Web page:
Black Wings Beating is a book that caused me to literally screech in delight when I received it in a Secret Santa exchange with my friends. I’m pretty sure that I told my friend that I would “kill or maim” people if necessary to get my hands on this book.
So, you know, good on her for preventing the harm of innocent individuals.
All joking aside, I was super hyped about this book as soon as I heard that Adam Silvera, one of my favorite authors, wrote a blurb on the book's cover. Obviously, I had to get my hands on it. Queer characters? Check. Magic? You bet. Super emotional and complex family dynamics set in a richly woven world where birds are revered? Absolutely.
Black Wings Beating, by Alex London, is the story of twins Brysen and Kylee, two teens raised near the Six Villages, where people flock from all over the world to buy all different kinds of birds and falconry equipment. The siblings are struggling to pay off the debts left by their abusive father, who was killed in an attempt to capture the elusive ghost eagle, a man-sized bird of prey so feared that people dare not speak its name. Brysen, a boy who is as impulsive as he is stubborn, longs to become a great falconer and travel the world with the boy he loves. Kylee, born with an ancient gift for falconry, wishes to put falconry behind her and take control of her own destiny.
While an enemy army approaches the Six Villages, Brysen and Kylee are forced to take on a deadly and near-impossible task: to capture the ghost eagle. While on this journey, Kylee and Brysen learn more than they ever thought possible about what they’re willing to do in the name of love.
From the get-go, London establishes his protagonists as distinctive characters with very different ideas of what they want to accomplish, as well as how far they’re willing to go to accomplish those goals.
Brysen is reckless to the point of putting himself in danger nearly constantly. He lacks his sister's natural talent for falconry, though he tries with an earnestness that is almost painful. Brysen is headstrong, quick to anger, easily hurt, and deeply loyal to the people he loves. He’s kind of a gaping wound, and I love him for it. It’s easy to root for this kid, because despite how deep his wounds are, he just wants, so desperately, to be loved and accomplish great things. I totally relate to Kylee’s fierce, protective love for him, combined with the exasperation and anger she feels when he reacts so badly to her attempts to protect him.
Kylee is a really lovely character, too. She’s a very internal character, and doesn’t wear all of her emotions on her sleeve (unlike her brother). She has deep wounds too, and dark secrets that she keeps from Brysen and the reader. Kylee spends most of the story with the heavy weight of these secrets on her shoulders, and it impacts her relationship with Brysen in such a complicated, sad way. I give major props to London for pulling off some amazing twists and secret reveals through Kylee, because it is hard to do that without frustrating the reader. That reveal right by the climax of the book was, mwuah, magnifique.
I also appreciated that Kylee’s voice feels authentic, and her frustrations, worries, and hopes are as compelling as Brysen’s. I tend to be skeptical when I read female protagonists written by cis male writers, but London did a great job here. She isn’t sexualized (I actually got some asexual vibes from her, which was great!), and her priorities are right where they should be, given her character arc. No unnecessary romance subplots here, thank you very much!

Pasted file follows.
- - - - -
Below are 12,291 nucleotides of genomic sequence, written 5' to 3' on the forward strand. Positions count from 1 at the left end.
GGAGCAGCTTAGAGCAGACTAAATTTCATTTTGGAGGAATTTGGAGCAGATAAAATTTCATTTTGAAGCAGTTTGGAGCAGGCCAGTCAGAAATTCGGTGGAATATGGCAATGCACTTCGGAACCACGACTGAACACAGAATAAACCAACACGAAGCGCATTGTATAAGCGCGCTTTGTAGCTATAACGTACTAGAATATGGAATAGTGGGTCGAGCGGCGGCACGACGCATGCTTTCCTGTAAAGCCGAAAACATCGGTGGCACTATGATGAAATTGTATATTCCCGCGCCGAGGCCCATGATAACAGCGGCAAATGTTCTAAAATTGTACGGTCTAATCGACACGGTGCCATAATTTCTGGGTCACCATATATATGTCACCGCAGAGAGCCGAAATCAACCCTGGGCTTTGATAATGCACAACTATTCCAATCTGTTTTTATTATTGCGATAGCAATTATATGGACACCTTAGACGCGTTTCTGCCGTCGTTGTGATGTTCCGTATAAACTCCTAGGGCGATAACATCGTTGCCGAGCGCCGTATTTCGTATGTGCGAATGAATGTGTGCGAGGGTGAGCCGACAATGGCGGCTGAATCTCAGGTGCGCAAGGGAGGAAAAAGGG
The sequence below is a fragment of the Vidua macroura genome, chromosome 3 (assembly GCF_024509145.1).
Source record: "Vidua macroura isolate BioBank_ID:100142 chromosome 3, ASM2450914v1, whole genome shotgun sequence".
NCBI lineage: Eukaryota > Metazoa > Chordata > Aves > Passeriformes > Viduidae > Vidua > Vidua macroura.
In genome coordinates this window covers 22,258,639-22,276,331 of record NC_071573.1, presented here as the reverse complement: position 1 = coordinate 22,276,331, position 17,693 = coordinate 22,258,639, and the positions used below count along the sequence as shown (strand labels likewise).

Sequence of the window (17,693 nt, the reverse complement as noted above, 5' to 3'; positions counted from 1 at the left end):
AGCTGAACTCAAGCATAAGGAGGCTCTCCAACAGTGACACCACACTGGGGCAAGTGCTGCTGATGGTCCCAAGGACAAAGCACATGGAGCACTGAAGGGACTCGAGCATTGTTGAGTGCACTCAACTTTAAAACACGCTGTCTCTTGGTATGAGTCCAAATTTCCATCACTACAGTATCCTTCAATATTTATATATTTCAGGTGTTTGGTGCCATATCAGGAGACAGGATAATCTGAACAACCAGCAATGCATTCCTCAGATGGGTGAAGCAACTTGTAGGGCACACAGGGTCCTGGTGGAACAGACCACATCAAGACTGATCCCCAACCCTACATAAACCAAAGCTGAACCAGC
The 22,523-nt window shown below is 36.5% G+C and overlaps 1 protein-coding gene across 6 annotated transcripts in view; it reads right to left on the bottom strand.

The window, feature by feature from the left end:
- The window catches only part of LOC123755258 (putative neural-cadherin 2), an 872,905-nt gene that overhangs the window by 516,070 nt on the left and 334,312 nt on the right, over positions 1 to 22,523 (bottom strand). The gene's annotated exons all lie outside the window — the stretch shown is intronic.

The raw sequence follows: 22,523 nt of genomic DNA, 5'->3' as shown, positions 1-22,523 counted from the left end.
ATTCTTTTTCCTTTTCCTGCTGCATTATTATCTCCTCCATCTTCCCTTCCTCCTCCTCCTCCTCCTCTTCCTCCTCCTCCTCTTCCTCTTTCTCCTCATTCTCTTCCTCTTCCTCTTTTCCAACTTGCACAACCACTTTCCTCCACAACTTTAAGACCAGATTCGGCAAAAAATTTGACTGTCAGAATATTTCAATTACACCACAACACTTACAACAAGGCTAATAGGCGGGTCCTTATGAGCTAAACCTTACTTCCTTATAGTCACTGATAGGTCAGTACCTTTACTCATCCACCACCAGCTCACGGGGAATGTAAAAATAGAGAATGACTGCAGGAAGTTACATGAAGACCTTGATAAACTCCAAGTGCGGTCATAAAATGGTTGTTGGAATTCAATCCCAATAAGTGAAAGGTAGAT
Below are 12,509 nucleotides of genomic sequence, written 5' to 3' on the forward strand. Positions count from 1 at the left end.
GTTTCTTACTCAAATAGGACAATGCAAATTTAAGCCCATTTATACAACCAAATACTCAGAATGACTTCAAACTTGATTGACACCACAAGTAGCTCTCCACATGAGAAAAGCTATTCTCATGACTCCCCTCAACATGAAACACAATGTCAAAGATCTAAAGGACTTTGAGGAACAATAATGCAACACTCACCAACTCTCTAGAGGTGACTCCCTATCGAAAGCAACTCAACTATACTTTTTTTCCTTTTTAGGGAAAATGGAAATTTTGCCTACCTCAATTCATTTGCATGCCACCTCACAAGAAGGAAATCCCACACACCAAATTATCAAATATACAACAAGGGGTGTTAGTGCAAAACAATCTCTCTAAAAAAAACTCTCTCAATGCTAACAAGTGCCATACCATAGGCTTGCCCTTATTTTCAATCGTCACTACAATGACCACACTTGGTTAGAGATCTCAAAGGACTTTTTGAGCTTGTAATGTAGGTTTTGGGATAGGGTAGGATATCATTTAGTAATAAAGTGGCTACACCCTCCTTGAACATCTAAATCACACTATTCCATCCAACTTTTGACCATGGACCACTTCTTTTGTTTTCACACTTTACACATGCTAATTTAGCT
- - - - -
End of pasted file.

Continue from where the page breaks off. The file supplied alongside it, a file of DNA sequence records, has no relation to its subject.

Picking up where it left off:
I was truly invested in Kylee and Brysen’s journey, and London does an amazing job of exploring love, power, and loyalty, in all their many forms, through these two characters. Also, I love so very much that Brysen is the romantic, and Kylee is the super talented, magically gifted character who has the cool power that could reshape their entire world.
I had fun learning about the world through Kylee and Brysen’s eyes. It admittedly took me a minute to embrace the sheer frequency of bird puns and bird sayings. I did warm up to it, and found that it’s a clever way of showing, from a linguistic perspective, just how revered birds are in this society. London has created an intricate society where birds of prey ingrained into the Uztari people’s religion—which is contrasted by their enemies, the Kartami people, who want to reclaim the land that was taken from them and rid the skies of birds.
This setup is a great foundation for London to explore power dynamics, loyalty, religious zealotry, and the conquering of other peoples’ lands. I have a strong sense that we’re only seeing the tip of the iceberg on these themes in book one, and that the next books are going to dig even deeper from a world-building perspective.
And the birds! It’s obvious that London is writing with passion for these fierce, beautiful animals. If I have to pinpoint my favorite part of the book, it’s where London describes something that can occur when a bird of prey becomes so dependent on their handler that they are “fistbound”—unwilling to take flight from their handler’s arm. Then London uses that very word to describe Kylee’s relationship with Brysen! It’s! So! Good! The birds help characterize the world, the protagonists, and they work beautifully on a thematic level.
There’s much more I could say about this book, but I think it’s best if I leave the rest of the story’s magic for you to discover yourself. I can’t wait to see where book two will take Brysen and Kylee, and what roles they will play in their changing world.
Black Wings Beating is available for purchase at Barnes and Noble for $17.99.
Writer, reviewer, bookseller, book nerd extraordinaire. Fiction reader at Waxwing Magazine.